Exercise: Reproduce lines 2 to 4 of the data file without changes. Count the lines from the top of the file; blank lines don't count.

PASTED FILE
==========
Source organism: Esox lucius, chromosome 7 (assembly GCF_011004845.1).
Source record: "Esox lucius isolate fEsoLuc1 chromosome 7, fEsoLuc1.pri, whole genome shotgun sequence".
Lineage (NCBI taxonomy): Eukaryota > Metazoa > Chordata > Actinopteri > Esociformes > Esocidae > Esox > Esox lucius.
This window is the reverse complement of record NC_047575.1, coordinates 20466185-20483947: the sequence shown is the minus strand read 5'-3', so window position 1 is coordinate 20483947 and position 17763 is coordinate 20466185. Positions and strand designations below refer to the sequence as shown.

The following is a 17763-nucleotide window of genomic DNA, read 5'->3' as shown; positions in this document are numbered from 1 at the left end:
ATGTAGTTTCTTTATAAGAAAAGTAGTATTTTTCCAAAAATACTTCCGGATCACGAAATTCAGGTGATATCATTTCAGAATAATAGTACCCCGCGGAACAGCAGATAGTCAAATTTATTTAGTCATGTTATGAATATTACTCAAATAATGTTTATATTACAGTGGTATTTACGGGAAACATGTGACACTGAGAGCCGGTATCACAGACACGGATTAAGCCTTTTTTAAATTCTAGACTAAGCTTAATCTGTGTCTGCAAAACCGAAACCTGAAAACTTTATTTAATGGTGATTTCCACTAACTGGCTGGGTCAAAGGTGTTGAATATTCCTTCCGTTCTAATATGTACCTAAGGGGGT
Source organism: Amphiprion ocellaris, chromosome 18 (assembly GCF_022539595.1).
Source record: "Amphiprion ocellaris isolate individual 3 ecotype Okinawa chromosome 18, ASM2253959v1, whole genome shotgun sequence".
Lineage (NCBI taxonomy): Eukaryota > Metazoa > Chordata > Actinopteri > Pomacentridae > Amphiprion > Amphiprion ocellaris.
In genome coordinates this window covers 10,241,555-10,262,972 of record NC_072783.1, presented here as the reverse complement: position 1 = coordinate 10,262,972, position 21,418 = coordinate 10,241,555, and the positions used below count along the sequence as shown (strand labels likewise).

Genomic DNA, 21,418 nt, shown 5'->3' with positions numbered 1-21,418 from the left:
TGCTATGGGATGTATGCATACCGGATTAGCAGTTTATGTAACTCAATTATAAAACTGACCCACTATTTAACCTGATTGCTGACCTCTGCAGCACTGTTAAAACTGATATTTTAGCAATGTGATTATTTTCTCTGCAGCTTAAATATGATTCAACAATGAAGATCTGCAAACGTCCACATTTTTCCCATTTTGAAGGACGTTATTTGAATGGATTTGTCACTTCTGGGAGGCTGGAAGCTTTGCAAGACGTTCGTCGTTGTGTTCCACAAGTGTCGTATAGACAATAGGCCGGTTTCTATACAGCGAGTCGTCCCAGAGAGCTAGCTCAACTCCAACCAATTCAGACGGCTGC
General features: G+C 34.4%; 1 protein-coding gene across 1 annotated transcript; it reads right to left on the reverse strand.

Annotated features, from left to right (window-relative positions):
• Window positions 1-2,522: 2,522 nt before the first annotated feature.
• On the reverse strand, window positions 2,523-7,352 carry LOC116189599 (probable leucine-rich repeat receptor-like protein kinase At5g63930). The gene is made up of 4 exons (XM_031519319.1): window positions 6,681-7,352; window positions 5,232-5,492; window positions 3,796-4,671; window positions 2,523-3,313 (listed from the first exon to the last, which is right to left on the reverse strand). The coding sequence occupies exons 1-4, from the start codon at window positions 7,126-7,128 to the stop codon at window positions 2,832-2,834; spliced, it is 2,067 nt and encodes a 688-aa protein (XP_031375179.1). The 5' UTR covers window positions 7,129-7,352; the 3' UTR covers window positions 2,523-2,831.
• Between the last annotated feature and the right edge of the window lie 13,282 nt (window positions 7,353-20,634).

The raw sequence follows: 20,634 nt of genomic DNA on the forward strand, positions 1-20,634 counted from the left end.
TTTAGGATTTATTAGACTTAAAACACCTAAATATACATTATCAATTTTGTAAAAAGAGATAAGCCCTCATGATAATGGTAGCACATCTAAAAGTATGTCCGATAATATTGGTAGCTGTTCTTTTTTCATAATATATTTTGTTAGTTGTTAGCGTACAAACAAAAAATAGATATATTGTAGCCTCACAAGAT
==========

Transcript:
Source record: "Esox lucius isolate fEsoLuc1 chromosome 7, fEsoLuc1.pri, whole genome shotgun sequence".
Lineage (NCBI taxonomy): Eukaryota > Metazoa > Chordata > Actinopteri > Esociformes > Esocidae > Esox > Esox lucius.
This window is the reverse complement of record NC_047575.1, coordinates 20466185-20483947: the sequence shown is the minus strand read 5'-3', so window position 1 is coordinate 20483947 and position 17763 is coordinate 20466185. Positions and strand designations below refer to the sequence as shown.